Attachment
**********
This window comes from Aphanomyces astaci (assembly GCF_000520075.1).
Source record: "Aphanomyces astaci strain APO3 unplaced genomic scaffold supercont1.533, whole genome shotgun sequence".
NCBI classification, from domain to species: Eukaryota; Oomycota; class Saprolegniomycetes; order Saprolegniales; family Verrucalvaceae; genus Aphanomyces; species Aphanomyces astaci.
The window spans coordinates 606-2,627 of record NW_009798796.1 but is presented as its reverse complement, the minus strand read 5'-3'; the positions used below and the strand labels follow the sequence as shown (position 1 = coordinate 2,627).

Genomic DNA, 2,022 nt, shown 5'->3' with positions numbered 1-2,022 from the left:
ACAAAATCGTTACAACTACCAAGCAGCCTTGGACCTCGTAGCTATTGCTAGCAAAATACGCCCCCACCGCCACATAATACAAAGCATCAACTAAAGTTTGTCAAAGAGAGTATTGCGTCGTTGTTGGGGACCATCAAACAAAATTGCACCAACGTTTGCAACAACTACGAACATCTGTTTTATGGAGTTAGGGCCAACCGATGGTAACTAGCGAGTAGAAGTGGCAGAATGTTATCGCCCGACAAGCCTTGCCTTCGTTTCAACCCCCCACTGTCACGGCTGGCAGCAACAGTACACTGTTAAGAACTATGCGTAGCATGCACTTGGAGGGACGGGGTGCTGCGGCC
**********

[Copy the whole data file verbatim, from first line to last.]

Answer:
This window comes from Aphanomyces astaci (assembly GCF_000520075.1).
Source record: "Aphanomyces astaci strain APO3 unplaced genomic scaffold supercont1.533, whole genome shotgun sequence".
NCBI classification, from domain to species: Eukaryota; Oomycota; class Saprolegniomycetes; order Saprolegniales; family Verrucalvaceae; genus Aphanomyces; species Aphanomyces astaci.
The window spans coordinates 606-2,627 of record NW_009798796.1 but is presented as its reverse complement, the minus strand read 5'-3'; the positions used below and the strand labels follow the sequence as shown (position 1 = coordinate 2,627).

Genomic DNA, 2,022 nt, shown 5'->3' with positions numbered 1-2,022 from the left:
ACAAAATCGTTACAACTACCAAGCAGCCTTGGACCTCGTAGCTATTGCTAGCAAAATACGCCCCCACCGCCACATAATACAAAGCATCAACTAAAGTTTGTCAAAGAGAGTATTGCGTCGTTGTTGGGGACCATCAAACAAAATTGCACCAACGTTTGCAACAACTACGAACATCTGTTTTATGGAGTTAGGGCCAACCGATGGTAACTAGCGAGTAGAAGTGGCAGAATGTTATCGCCCGACAAGCCTTGCCTTCGTTTCAACCCCCCACTGTCACGGCTGGCAGCAACAGTACACTGTTAAGAACTATGCGTAGCATGCACTTGGAGGGACGGGGTGCTGCGGCC